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British Garden Birds – Tit Family

The little birds known as Tits are among some of the most recognisable of the garden birds we see across the UK.  Famous little faces such as the Blue Tit and the Great Tit are easily spotted with their bright blue and green feathers dodging up to bird feeders and running off with the contents.  But did you know where they like to nest?  Their favourite food?  How many chicks they have?  Here are a few insights into the life of a Tit.

Blue Tit

The Eurasian Blue Tit (Cyanistes caeruleus) is probably the most recognisable of the family.  These little birds are resident in the UK so they don’t migrate in the winter and can be seen visiting the gardens all year round.  They are around 12cm in length with a wingspan of 18cm and weigh around 11 grams.

The typical Blue Tit has an azure blue crown and a dark blue line that passes through the eye and circling around the white cheeks to the chin.  The forehead is white as well as the bar on the wings and the nape, tail and wings are blue with the back being yellow-green.  Underparts are a sulphur-yellow and there is a dark line down the abdomen – the yellowness of these feathers is dictated by the amount of caterpillars the birds have consumed.

Figures estimate there are 20-44 million pairs across Europe and are found across the continent as well as in parts of the Middle East.  They often live in mixed winter flocks with Great Tits.

Blue Tits will make use of a hole in a tree, a wall or a stump to make their nest as well as using artificial nest boxes if sited correctly.  They return to the same spot each year if they have been successful and are amongst the easiest to accept artificial nesting spots.  When they are on the nest, they can be aggressive protectors of eggs and chicks with crests raised and issuing a hissing noise to ward away intruders.

The nest is lined with moss, wool, feathers and hairs and the eggs are laid in April or May.  They have very large clutches with seven to eight being average but larger being frequently seen.  The parents are prodigious feeders of their large brood with a single bird feeding chicks at a rate of one feed every 90 seconds at the height of the season.

As well as making use of offerings at the bird table, Blue Tits are great for getting rid of pests and are top on the list of birds that eat aphids and other plant destroyers.  They will have a few young tree buds added to their diet but otherwise are largely beneficial to the garden.  They are also partial to leaf miner grubs as well as those of some moths.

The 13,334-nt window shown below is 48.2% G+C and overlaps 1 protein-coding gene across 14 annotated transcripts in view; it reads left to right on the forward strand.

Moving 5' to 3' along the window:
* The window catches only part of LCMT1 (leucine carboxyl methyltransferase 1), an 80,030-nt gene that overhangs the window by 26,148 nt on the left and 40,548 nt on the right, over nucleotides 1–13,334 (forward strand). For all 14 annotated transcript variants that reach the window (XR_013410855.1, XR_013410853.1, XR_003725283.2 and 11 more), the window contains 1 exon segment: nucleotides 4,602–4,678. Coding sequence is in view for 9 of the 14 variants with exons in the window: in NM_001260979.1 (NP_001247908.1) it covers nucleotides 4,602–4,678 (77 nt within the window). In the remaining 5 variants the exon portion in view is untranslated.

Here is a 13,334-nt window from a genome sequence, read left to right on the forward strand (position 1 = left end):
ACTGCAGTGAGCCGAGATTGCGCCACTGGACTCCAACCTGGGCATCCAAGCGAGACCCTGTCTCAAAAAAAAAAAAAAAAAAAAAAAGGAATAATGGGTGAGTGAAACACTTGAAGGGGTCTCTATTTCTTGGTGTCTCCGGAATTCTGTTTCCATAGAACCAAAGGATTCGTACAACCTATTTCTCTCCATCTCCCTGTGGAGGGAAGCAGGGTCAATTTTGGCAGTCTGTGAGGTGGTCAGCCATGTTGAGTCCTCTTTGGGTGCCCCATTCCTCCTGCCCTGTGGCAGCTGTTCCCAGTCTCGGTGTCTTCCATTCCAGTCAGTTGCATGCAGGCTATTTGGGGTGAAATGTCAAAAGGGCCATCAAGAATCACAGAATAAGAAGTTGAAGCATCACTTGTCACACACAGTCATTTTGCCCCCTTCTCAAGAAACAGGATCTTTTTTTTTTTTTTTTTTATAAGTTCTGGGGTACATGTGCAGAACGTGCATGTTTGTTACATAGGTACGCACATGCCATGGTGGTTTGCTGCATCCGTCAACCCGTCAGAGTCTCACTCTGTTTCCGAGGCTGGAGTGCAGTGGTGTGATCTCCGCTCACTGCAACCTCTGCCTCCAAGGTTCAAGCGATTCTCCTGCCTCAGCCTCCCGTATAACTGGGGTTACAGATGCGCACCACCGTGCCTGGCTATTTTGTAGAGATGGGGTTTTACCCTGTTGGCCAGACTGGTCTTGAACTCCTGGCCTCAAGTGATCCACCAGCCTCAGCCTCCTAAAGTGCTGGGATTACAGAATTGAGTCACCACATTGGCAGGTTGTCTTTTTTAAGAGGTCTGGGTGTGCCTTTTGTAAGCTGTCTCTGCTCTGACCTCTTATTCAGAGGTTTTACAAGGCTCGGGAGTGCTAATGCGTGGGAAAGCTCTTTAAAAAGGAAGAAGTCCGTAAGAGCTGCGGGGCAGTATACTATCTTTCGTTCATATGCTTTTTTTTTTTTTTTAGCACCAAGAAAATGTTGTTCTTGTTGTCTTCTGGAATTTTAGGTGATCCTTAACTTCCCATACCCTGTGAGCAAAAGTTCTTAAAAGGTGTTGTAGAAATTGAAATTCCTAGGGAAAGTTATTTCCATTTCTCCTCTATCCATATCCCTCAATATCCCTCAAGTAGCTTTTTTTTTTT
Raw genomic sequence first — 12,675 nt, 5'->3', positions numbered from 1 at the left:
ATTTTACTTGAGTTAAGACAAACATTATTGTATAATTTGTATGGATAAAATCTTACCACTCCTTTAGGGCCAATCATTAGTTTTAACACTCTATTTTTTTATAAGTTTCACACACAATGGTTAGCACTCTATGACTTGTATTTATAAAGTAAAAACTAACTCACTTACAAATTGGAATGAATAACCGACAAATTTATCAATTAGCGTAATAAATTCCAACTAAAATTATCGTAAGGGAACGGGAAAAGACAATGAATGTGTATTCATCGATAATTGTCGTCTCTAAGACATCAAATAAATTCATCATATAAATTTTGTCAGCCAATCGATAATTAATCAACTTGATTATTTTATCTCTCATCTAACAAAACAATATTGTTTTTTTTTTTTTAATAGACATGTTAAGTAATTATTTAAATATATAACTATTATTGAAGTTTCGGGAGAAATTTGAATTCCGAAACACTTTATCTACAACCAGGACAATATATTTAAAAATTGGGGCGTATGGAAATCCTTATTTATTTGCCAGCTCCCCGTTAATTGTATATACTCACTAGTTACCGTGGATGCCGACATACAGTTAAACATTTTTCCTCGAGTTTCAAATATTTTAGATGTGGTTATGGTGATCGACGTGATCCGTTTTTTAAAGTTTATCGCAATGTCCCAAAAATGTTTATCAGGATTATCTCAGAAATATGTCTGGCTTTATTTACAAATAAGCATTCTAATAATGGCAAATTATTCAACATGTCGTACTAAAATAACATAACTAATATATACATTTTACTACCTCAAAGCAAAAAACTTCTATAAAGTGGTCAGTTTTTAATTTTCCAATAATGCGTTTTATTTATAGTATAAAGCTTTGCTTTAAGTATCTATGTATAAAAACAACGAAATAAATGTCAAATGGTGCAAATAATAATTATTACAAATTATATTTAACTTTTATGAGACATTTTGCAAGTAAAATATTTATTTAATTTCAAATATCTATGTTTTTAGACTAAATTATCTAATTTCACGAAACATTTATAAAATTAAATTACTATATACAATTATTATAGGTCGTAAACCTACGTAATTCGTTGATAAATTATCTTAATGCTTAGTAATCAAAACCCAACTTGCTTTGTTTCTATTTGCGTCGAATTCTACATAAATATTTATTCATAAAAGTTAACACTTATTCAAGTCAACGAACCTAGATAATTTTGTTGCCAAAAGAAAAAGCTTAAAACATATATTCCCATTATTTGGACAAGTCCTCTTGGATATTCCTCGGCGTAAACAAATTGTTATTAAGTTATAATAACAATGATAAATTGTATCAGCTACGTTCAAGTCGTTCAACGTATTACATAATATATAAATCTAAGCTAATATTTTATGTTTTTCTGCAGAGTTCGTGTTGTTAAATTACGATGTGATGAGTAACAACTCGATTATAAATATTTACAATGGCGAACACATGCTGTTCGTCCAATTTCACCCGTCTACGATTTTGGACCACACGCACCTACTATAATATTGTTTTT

Blue Tits are a species that exhibit what is called cultural learning.  Going back to the 1920s, it was noticed they had learned to open milk bottle tops to get at the cream underneath and this behaviour was passed amongst the birds.  Unfortunately, with the advent of plastic bottles, this inventive behaviour is no longer seen.

Great Tit

The Great Tit (Parus major) is a common bird across Europe, the Middle East, Central and northern Asia and areas of North Africa.  As its name indicates, it is one of the largest of the tit family at 12.5-14cm in length and is a distinctive bird.  It has a bluish black crown, black neck, throat, head, and white cheeks.  The breast is lemon yellow and has a broad black stripe down the centre.  The back if olive green and the wings are bluish grey.  Females are similar but slightly less intense in the colouring.

Great Tits are found in a variety of habitats, most commonly in deciduous woodlands, mixed forest and around the edges of forests.  It generally doesn’t migrate apart from in the extreme northern parts of its range.

These birds are mainly insectivores and feed on insects and spiders caught in amongst the foliage.  They are beneficial in orchards as they catch a lot of caterpillars for their young, removing a potential pest.  Outside breeding season, they will add seeds and berries to their diet from the trees and shrubs around them.

Great Tits form monogamous pairs and have a distinct territory that is established in late January and retaken each year.  They breed in cavities such as a tree or in a wall or rock face but will also use nesting boxes.  Commonly laid clutches are between 5-12 eggs but as many as 18 have been recorded and this is because they suffer a high chick mortality rate due to predation. 

Great Tits are keen garden visitors and are great to watch due to their acrobatic nature and ease of adapting to artificial structures for nesting.  One example is the city of Sheffield has around half a million human inhabitants and around 17,000 Great Tits!

Coal Tit

The Coal Tit (Periparus ater) may be the lesser known of the three species but may be a more common garden visitor than people realise.  They are duller I colour than the Great Tit, smaller and have a white patch on the back of their head that makes them easier identifiable from the right angle.

These little birds are around 10-11cm in length and head, throat and neck feathers are blue black with off-white cheeks.  Underparts of whitish and the bill and legs are black.

Their natural environment is the temperate conifer forest but will easily adapt to other habitats.  They are found across Europe and Asia and only migrate in the coldest parts of their range.  They are often seen with other tits and is active when visiting the garden as its cousins, often plundering the feeder then perching nearby to eat its haul.

They will nest in a tree stump, own low down, or in holes in the ground include mice and rabbits burrows, between stones in walls or using other birds abandoned nests or squirrel dreys.  Between seven and eleven eggs are laid commonly in May and they produce only one clutch each year.


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